11
    Location:
    Australia
    pretty serious amount of money, I wonder what the average seaman or other officers would have earned in comparison?
    Brian
     
  9. Brian Groughan

    Brian Groughan Member

    Joined:
    Jan 12, 2018
    Messages:
    30
    Likes Received:
    11
    Location:
    Australia
    Major McCrea's brother..., I don't know a great deal the Col and are still doing some research but this is what I have so far.

    Colonel John McCrea, son of Rev. James McCrea, was a graduate of Princeton in 1762. He studied law and was admitted to practice at Albany, New York, in 1763. He settled in Northumberland, Saratoga district, N.Y., where he was living at the time the revolution broke out. He enlisted for the war, and was commissioned colonel in the 13th regiment of infantry from Saratoga district of Albany county, Oct. 20, 1775. He remained at his home until the near approach of Burgoyne's army rendered his further stay dangerous, when he removed to Albany and resided until his house was burned in 1781, at the time of the great fire. He then removed to Salem, New York, in 1783. He was clerk of Washington county from April 16, 1785 to Feb. 24, 1797. He died at Lisbon, St. Lawrence county, about 1811.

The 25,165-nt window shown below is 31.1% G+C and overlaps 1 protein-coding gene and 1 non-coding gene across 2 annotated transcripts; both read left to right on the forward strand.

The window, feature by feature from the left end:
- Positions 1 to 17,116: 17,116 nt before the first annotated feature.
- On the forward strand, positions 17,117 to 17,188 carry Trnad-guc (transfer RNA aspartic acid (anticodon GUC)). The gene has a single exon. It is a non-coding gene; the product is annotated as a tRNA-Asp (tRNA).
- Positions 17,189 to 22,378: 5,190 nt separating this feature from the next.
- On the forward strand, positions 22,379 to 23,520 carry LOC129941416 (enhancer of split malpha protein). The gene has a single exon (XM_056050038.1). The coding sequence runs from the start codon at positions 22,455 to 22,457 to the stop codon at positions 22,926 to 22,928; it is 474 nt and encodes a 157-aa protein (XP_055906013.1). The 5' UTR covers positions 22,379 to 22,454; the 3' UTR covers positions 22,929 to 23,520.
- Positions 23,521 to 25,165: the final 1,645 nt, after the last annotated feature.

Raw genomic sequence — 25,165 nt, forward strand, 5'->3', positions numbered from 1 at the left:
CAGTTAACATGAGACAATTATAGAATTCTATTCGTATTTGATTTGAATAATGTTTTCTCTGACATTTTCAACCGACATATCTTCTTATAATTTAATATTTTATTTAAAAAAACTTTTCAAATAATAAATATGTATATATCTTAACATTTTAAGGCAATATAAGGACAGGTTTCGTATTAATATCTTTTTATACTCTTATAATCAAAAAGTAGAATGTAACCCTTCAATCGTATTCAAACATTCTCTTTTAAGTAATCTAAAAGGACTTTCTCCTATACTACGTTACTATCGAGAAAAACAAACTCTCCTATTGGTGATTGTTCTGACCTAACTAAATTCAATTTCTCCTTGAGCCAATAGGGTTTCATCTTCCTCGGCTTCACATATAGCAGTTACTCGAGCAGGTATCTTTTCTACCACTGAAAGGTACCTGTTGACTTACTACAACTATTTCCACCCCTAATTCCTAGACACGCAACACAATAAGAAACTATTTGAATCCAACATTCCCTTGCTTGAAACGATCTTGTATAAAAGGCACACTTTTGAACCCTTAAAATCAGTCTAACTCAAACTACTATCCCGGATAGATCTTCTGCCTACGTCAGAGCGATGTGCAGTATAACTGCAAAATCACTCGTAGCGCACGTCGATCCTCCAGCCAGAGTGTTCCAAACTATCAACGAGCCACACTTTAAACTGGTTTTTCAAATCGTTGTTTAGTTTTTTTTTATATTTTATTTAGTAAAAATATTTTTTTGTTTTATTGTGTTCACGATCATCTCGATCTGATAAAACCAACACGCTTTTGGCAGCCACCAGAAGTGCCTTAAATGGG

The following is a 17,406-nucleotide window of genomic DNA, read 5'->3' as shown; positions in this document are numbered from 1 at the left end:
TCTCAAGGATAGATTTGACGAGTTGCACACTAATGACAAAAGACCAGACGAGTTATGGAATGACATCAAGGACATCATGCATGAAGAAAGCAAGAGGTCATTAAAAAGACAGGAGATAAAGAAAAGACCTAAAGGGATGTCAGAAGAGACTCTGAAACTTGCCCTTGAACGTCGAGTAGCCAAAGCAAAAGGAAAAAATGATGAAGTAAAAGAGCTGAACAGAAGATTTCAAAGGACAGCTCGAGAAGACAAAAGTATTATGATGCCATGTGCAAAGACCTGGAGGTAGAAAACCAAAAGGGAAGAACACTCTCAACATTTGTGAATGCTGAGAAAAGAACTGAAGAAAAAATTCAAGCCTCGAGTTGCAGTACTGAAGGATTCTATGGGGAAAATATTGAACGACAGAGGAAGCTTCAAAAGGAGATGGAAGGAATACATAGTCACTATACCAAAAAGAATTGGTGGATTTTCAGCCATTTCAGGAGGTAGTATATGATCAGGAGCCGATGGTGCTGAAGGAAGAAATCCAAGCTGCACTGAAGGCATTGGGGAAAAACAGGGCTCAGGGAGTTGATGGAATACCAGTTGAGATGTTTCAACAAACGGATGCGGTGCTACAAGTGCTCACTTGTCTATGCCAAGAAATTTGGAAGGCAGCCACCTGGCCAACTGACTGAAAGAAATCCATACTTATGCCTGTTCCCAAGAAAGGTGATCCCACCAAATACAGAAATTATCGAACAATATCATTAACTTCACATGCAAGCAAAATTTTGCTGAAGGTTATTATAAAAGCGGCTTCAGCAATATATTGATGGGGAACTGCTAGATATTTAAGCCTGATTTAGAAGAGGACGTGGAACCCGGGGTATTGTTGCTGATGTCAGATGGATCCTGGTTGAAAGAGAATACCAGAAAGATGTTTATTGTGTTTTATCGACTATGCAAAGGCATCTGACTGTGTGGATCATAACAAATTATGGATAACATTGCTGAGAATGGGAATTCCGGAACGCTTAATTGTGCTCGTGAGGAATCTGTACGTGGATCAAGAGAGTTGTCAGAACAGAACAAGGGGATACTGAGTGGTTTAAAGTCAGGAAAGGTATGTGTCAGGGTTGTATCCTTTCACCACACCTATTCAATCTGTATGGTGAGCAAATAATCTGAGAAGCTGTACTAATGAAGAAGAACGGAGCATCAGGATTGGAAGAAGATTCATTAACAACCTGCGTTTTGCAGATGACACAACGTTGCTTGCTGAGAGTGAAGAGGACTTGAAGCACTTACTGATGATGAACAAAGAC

He married (first) in 1766, Eva Buckman, who died in 1780; (second) Eleanor, daughter of John McNaughton. He had several children, among them John, mentioned below.


    McCrea, John:
    Additional military information: In 1775 he was appointed colonel of the 13th
    Regiment of infantry and served until 1781.
    Other: he was born in Lamington NJ; died, 1811, in Lisbon NY. He was a
    graduate of Princeton in 1762,lived in Albany NY, and then moved to Saratoga